One Drink May Help Heart, But Two Is Too Many
Extra glass negates immediate benefits to circulation, Canadian study says
MONDAY, Feb. 18, 2008 (HealthDay News) -- Whether it's red wine or another spirit, the heart and blood vessels benefit slightly from one drink, but a second erases the positive effects, say Canadian researchers.
A study, published in the February edition of the American Journal of Physiology, Heart and Circulatory Physiology, also raises more questions about the popular notion that red wine may be more effective against heart disease than other types of alcohol.
"We had anticipated that many of the effects of one ethanol drink would be enhanced by red wine. What was most surprising was how similar the effects were of red wine and ethanol. Any benefits that we found were not specific to red wine," Dr. John Floras, director of cardiology research at the Peter Munk Cardiac Centre at Toronto General Hospital, said in a prepared statement.
Several population studies have shown light or moderate alcohol drinking may lower the risk of death and the development of heart disease. Many studies have also reported specific benefits of red wine.
The "French paradox," in which studies have found lower rates of heart disease, despite high-fat diets, in some European countries where red wine was consumed regularly, has also spurred interest in exploring whether red wine has special protective properties.
Researchers at the Canadian center conducted a real-time study of 13 volunteers who were given either 4 ounces of red wine, 1.5 ounces of ethanol or water at random at three separate sessions over two weeks. The volunteers were healthy, nonsmoking adults who were neither heavy drinkers nor total alcohol abstainers.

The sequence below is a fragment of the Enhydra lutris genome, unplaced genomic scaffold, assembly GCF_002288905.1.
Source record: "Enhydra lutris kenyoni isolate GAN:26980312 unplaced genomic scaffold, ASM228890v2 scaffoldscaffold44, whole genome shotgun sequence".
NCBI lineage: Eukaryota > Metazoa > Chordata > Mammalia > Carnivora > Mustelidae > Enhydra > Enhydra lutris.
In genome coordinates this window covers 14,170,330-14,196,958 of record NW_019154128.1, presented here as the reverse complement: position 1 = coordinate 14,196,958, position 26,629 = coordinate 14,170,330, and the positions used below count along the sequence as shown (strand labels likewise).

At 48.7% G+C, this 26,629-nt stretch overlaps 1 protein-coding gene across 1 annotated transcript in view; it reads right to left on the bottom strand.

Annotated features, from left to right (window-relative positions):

The wine, a moderately priced pinot noir, contained a high t-resveratrol content, a polyphenol compound found in plants, including red grapes, that exhibits antioxidant properties. Alcohol or substances in alcohol such as resveratrol may improve blood vessel function and also prevent platelets in the blood from sticking together, thus reducing clot formation and the risk of heart attack or stroke.
After one drink of either red wine or alcohol, blood vessels in the participant were more dilated, reducing the work the heart had to do. However, after two drinks, the heart rate, amount of blood pumped out of the heart, and action of the sympathetic nervous system all increased. The ability of the blood vessels to expand in response to an increase in blood flow also diminished.
Increases in heart rate and sympathetic nerve activity are recognized markers for hypertension, heart failure and sudden death.
Floras cautioned that this study measured the effects of these drinks on one occasion only. The effects of daily wine or alcohol intake may be quite different.
"Our findings point to a slight beneficial effect of one drink -- be it alcohol or red wine -- on the heart and blood vessels, whereas two or more drinks would seem to turn on systems that stress the circulation. If these actions are repeated frequently because of high alcohol consumption, these effects may expose individuals to a higher risk of heart attacks, stroke or chronic high blood pressure," Floras said.
The American Heart Association does not recommend that anyone start drinking alcohol to prevent heart disease. Reducing risk can be done using other methods such as exercise and following a healthy diet.
The National Institute on Alcohol Abuse and Alcoholism answers frequently asked questions about alcohol and alcohol use.